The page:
TWI Industrial Member Report Summary 676/1999
'Vortex generator' nozzles, which increase cutting speed by rotating the oxygen stream to supply the cutting front with fresh oxygen, are claimed to double cutting speeds. Gains in productivity of this order without significant increases in running costs could have practical application for steel fabrication.
Oxy-fuel cutting was first discovered in 1904, and despite being the oldest profile thermal cutting process, it is still in very common use. Its main technical advantage is for cutting thicker steels (>60mm), for which there are no practical alternatives. Although it will cut relatively thin steels (ie <20mm), processes such as laser and plasma make much faster and, in the case of lasers, higher quality cuts. For these thinner steels, the advantages of the oxy-fuel process are its relatively low capital cost and its ease of application.
The process differs from most other cutting techniques in that it relies upon a thermal chemical reaction between the cutting stream of oxygen and the iron in the steel. It is largely the speed at which this reaction takes place, which limits the speed of the cutting process. The rate of reaction can be increased by a number of methods such as increasing the purity of the cutting oxygen, using liquid oxygen, heating the oxygen and adding other agents to the cutting stream. All of these solutions result in an increased operating cost.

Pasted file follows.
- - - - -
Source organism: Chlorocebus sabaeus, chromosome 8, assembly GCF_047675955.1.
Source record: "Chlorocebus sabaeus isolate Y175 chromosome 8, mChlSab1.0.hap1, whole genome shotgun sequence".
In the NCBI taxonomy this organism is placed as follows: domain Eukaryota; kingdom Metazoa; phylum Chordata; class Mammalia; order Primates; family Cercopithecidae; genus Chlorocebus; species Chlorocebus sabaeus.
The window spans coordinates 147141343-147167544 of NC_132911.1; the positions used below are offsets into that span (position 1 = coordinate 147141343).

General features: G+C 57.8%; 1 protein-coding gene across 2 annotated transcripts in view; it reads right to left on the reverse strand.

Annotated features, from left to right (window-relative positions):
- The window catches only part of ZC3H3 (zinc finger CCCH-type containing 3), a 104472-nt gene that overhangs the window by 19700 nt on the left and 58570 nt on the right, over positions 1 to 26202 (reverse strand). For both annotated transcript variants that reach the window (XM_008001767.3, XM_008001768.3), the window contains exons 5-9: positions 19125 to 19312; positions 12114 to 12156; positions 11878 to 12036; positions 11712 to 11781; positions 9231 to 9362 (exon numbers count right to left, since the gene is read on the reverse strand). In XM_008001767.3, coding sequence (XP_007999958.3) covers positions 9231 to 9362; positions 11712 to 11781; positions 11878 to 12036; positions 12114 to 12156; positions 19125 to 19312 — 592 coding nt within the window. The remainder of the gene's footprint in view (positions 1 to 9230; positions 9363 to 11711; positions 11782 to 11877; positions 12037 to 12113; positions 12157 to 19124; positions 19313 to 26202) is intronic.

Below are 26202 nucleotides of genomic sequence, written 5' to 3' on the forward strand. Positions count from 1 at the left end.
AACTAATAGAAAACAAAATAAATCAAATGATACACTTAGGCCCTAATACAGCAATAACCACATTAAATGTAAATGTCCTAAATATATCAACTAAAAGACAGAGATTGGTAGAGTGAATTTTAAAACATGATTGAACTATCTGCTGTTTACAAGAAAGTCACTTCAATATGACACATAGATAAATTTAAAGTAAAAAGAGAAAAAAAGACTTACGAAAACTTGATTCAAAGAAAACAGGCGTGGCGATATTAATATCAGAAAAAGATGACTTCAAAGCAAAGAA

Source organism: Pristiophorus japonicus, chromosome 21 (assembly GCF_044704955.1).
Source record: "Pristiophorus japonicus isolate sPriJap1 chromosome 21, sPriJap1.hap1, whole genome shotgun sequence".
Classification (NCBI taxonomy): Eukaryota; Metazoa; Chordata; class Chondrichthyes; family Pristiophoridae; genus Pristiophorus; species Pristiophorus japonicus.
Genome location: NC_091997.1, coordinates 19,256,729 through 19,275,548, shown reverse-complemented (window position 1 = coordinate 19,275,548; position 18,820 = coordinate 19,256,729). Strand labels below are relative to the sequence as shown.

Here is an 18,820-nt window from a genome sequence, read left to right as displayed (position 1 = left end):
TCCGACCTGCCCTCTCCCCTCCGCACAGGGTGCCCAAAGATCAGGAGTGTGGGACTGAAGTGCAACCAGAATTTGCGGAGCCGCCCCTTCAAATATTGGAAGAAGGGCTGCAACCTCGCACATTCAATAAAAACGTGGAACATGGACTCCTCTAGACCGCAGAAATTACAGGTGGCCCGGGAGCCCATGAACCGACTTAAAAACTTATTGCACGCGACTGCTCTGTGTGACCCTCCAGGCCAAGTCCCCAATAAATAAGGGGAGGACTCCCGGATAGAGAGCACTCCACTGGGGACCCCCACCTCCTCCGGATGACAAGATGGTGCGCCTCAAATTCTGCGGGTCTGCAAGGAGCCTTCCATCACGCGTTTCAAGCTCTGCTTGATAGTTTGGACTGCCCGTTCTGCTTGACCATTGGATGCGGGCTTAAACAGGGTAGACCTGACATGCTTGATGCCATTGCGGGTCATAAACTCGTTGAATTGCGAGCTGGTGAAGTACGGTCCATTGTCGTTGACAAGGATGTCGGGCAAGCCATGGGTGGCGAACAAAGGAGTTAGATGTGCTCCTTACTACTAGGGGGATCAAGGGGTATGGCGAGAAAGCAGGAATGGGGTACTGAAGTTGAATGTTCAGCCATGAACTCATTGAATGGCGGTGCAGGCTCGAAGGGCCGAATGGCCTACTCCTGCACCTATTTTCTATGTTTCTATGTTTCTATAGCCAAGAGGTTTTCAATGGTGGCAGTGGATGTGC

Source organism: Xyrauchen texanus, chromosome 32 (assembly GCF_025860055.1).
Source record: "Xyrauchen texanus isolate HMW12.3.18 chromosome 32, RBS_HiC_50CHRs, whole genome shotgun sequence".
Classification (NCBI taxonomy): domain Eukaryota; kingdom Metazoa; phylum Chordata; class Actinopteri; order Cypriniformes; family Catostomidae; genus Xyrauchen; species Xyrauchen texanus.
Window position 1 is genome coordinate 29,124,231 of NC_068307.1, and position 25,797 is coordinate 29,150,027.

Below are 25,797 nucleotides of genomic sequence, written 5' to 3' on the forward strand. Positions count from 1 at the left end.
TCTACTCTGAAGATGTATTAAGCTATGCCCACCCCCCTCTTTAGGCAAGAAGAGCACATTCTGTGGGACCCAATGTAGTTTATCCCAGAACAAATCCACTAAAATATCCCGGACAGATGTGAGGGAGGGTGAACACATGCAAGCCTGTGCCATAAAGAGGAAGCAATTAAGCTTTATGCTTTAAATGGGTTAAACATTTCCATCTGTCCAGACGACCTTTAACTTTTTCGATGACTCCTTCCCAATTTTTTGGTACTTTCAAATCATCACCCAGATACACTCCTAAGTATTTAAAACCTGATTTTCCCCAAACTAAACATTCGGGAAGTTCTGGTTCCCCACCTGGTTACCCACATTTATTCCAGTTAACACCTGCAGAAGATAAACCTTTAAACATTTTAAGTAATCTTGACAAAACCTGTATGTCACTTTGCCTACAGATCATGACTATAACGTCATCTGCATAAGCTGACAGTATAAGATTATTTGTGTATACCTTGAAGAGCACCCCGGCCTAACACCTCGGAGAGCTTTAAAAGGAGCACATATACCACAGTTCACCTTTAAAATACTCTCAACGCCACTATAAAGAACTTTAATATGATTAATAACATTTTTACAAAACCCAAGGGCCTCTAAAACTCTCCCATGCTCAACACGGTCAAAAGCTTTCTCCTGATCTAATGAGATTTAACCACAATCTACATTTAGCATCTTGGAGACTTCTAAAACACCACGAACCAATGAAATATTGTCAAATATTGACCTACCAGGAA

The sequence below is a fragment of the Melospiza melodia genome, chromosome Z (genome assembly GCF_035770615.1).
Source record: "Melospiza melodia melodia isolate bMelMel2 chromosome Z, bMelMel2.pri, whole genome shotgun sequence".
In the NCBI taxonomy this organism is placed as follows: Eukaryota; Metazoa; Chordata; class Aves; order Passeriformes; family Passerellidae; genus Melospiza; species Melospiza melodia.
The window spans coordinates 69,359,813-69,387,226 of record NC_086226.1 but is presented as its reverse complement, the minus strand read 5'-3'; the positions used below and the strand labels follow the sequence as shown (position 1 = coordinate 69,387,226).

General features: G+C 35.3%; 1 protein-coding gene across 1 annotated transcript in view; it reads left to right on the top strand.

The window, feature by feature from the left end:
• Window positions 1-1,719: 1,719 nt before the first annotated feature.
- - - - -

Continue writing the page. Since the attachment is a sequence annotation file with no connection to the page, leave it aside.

A novel solution to this problem has been proposed which, if effective, would only result in a very small increased consumable cost. If a twisted insert is placed into the cutting oxygen stream, controlled turbulence can be achieved. The helically twisted oxygen jet can then supply fresh oxygen to the cutting front and the maximum cutting speed can be increased. For conventional nozzle systems is estimated that only 80% of the oxygen stream is actually used to make the cut.
- To determine the potential of vortex generator nozzles for increased cutting speeds in oxy-fuel cutting.